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A short history of Tokay

Tokay is made from a table grape (also called Flame Tokay) with a thick red skin and blandtasting flesh with seeds.

Not a very good start to one of the world's great sweet wines, but if you add some creative winemaking... No wine style as old and prized as Tokay can get by without a colourful legend. So here's what happened, according to local lore. In the mid 17th century, a noblewoman called Zsuzsanna Lorantfly owned an estate encompassing the entire present-day Tokay region in Slovakia. Her priest, who doubled as her winemaker, postponed the fall harvest in 1650, fearing an attack from the Turks.

The priest's precautions may have saved his grape pickers, but it left his grapes vulnerable to a humidity-loving fungus called botrytis. Some of them succumbed and shrivelled, but the thrifty cleric didn't discard them. Rather, he had them picked, crushed, and added to the must made from unaffected grapes.

Meanwhile, the threat of a Turkish invasion remained quite real, leading to another innovation in Lorantfly's vineyard. To hide the precious wine from potential attackers, the winemakers dug tunnels into the hillside, the entrances to which could be easily hidden. These distinctive caves, given the region's humid climate and the fact that they contained traces of evaporated wine, were perfect hosts to the black mould that is supposed to be critical to Tokay's ageing process.

Whether or not the above is precisely true, we do know this: The region pioneered the use of botrytis-infected grapes in dessert wine. In fact, the fungus was exploited to such great effect in Tokay that within 100 years winemakers in Germany and France were using it to create their own celebrated dessert wines. In the process, the fungus gained a much loftier name: noble rot.

And - also as a matter of fact and not of legend - Tokay wine gained by the 18th century a fervent following among Europe's royals. The French court adored it, and the Habsburgs were so enamoured of it that they introduced it to the Russian imperial court. In an era mad for sweet wines, Tokay became known as the "wine of kings, king of wines". The Champagne area of France, at that point known mostly for its still wines, was as yet no rival.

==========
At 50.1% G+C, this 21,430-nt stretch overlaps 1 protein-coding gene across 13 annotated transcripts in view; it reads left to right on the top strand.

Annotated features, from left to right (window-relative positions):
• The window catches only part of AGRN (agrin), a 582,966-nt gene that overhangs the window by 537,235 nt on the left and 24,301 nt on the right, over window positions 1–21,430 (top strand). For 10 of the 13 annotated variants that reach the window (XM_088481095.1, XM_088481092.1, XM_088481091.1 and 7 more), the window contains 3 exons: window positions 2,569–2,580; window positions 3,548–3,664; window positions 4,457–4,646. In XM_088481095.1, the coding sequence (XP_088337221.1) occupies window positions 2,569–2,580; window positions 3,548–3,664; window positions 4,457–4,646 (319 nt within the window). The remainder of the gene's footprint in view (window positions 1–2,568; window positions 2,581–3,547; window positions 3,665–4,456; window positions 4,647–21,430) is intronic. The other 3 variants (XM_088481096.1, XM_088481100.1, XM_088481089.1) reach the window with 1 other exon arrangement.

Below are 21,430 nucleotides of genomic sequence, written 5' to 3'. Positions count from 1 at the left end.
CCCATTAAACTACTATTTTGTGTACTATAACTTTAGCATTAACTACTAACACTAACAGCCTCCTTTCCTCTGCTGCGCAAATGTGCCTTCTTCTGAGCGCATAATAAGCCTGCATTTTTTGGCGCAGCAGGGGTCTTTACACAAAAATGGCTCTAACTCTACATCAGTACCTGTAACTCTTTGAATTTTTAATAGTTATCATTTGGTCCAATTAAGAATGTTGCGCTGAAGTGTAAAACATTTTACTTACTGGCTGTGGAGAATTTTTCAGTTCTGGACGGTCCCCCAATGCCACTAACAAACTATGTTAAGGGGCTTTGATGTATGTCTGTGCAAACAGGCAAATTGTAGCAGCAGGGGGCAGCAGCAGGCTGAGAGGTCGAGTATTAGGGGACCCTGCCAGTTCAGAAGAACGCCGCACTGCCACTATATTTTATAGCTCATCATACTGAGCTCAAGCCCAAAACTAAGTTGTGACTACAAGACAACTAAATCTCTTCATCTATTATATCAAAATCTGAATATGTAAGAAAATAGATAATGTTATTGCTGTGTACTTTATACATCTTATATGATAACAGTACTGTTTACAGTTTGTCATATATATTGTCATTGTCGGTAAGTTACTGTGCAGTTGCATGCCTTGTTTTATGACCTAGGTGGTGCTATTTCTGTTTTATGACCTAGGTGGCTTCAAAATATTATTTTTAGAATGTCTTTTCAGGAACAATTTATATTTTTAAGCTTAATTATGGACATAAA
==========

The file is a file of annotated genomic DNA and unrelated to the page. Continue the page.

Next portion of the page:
Tokay's prestige continued into the 20th century; even today, it ranks with Port, Madeira, and some Alsatian whites as among the world's most prized after-dinner wines. Yet the 20th century nearly devastated the Tokay region, especially the Slovak part. When the Austro-Hungarian empire dissolved at the end of World War I, the Tokay area was split in two - with 90 percent remaining in Hungary, and the rest going to the new Czechoslovakia. World War II severely disrupted the entire European wine trade, and the post-war rise of Communism in both Tokay countries meant nationalisation of the vineyards, and a shift of focus from quality to quantity. In Communist Czechoslovakia, the indifference to the Tokay mystique was so great that the government traded away its right to the Tokay trademark in exchange for the right to export beer to Hungary. That deal has since been annulled, but Slovak winemakers still lack the right to sell their wine to European Union countries under the Tokay name. Hungary signed a 13-year trademark deal on the Tokay name in 1993; Slovakia, then in the throes of the Velvet Divorce, didn't participate in those talks. Thus when Communism fell, the Hungarian Tokay region underwent a renaissance - foreign investment poured in, and the wine became fashionable again. But the Slovak part languished. Without the right to export into the lucrative EU market, foreign winemakers saw little reason to invest in Slovakia's tiny bit of the Tokay region.

* Reproduced with permission from Peter Svans

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